Peripheral osteoarthritis (n = 258)§1.81.349.745.810.411.754.853.1
Inflammatory diseases (n = 187)1.11.247.660.27.66.044.543.6
Knee pain (not osteoarthritis) (n = 142)1.00.645.943.29.24.539.137.3
Carpal tunnel syndrome (n = 74)0.440.4772.177.49.36.444.439.6
Other (n = 50)#0.370.236.128.58.37.143.940.3

There was a discrete imbalance between the intervention and control groups regarding the distribution of patients under the various syndrome categories (Table 2). Both groups were otherwise comparable with regard to sociodemographic characteristics, but there was a lower percentage of self-employed patients under the muscular pain category in the intervention group.

Efficacy of the program.

In both groups, the duration of temporary work disability episodes varied among the different syndrome categories (Table 3). As a whole, episodes due to peripheral osteoarthritis and inflammatory diseases (median [25th–75th percentile] 32 [11–112] and 25 [11–76], respectively) were longer than episodes in other categories. Alternatively, episodes due to microcrystalline and undifferentiated arthritis were the shortest in duration (median [25th–75th percentile] 10 [5–18]).

Table 3. Duration of temporary work disability (TWD) episode by diagnosis*
 Mean duration of episodes (days)Median (25th–75th percentile) duration of episodes (days)Total number of TWD days per 1,000 patients
GlobalCGIGGlobalCGIGCGIG
  • *

    CG = control group; IG = intervention group; n = number of episodes.

  • P < 0.001 by Student's t-test.

  • P < 0.001 by log rank test.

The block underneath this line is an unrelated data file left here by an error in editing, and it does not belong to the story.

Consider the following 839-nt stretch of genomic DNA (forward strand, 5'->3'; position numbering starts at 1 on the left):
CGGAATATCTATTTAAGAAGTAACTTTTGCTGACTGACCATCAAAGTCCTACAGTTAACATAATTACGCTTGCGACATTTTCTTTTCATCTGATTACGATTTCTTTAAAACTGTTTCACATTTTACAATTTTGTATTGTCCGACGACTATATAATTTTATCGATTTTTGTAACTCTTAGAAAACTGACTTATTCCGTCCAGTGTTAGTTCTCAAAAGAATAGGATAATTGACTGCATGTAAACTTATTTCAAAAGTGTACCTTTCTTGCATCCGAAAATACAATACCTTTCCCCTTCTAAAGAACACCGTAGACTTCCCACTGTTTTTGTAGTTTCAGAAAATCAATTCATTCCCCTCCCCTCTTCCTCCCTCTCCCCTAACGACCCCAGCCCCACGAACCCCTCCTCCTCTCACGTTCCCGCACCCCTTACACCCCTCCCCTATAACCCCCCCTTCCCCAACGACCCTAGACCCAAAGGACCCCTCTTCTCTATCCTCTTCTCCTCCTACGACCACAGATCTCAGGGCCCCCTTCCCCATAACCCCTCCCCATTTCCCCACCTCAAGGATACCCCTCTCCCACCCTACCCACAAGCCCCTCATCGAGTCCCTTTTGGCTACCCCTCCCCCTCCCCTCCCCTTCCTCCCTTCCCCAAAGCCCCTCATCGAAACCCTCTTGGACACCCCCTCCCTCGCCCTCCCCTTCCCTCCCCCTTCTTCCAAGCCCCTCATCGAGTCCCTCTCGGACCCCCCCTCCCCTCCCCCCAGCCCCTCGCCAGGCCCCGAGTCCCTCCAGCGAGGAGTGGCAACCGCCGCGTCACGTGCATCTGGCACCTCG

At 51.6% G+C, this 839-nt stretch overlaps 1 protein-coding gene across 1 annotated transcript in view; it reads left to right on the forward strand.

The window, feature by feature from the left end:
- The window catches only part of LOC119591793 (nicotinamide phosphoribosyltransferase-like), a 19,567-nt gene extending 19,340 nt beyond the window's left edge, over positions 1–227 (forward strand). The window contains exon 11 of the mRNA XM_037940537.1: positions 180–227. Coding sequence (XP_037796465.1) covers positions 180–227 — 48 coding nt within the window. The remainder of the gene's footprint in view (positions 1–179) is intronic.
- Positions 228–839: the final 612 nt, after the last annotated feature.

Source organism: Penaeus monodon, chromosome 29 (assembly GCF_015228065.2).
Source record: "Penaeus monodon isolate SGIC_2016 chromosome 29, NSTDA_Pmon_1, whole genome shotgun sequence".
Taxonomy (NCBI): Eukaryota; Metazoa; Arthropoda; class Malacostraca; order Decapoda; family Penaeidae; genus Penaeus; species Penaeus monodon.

Back pain (n = 5,441)29.034.521.311 (5–22)11 (6–25)10 (5–19)14,0569,154
Tendinitis (n = 3,408)31.536.723.514 (8–26)15 (8–31)12 (7–22)9,6686,030
Sciatica (n = 2,579)46.151.637.118 (8–43)18 (8–50)16 (8–36)10,5716,891
Neck pain (n = 1,605)30.537.421.911 (5–25)12 (5–31)11 (5–21)4,3002,936
Muscular pain (n = 1,376)35.142.924.210 (5–25)11 (5–30)9 (4–21)4,3982,645
Microcrystalline + undifferentiated arthritis (n = 1,050)24.629.718.410 (5–18)10 (5–23)9 (5–15)2,1971,653
Peripheral osteoarthritis (n = 258)89.3104.358.830 (11–96)40 (13–138)17 (10–36)1,285948
Inflammatory diseases (n = 187)73.889.554.125 (11–76)41 (15–109)18 (8–61)1,192852
Knee pain (not osteoarthritis) (n = 142)61.964.256.925 (11–64)26 (13–68)24 (8–39)806474
Carpal tunnel syndrome (n = 74)70.0100.427.825.5 (10–74)48 (15–150)15 (8–27)553164

Temporary work disability episodes were significantly shorter in the intervention group compared with the control group in all syndrome categories except for knee pain (excluding osteoarthritis) (Table 3). The greatest difference between groups was observed for carpal tunnel syndrome, in which the median duration was 3 times greater in the control group than in the intervention group.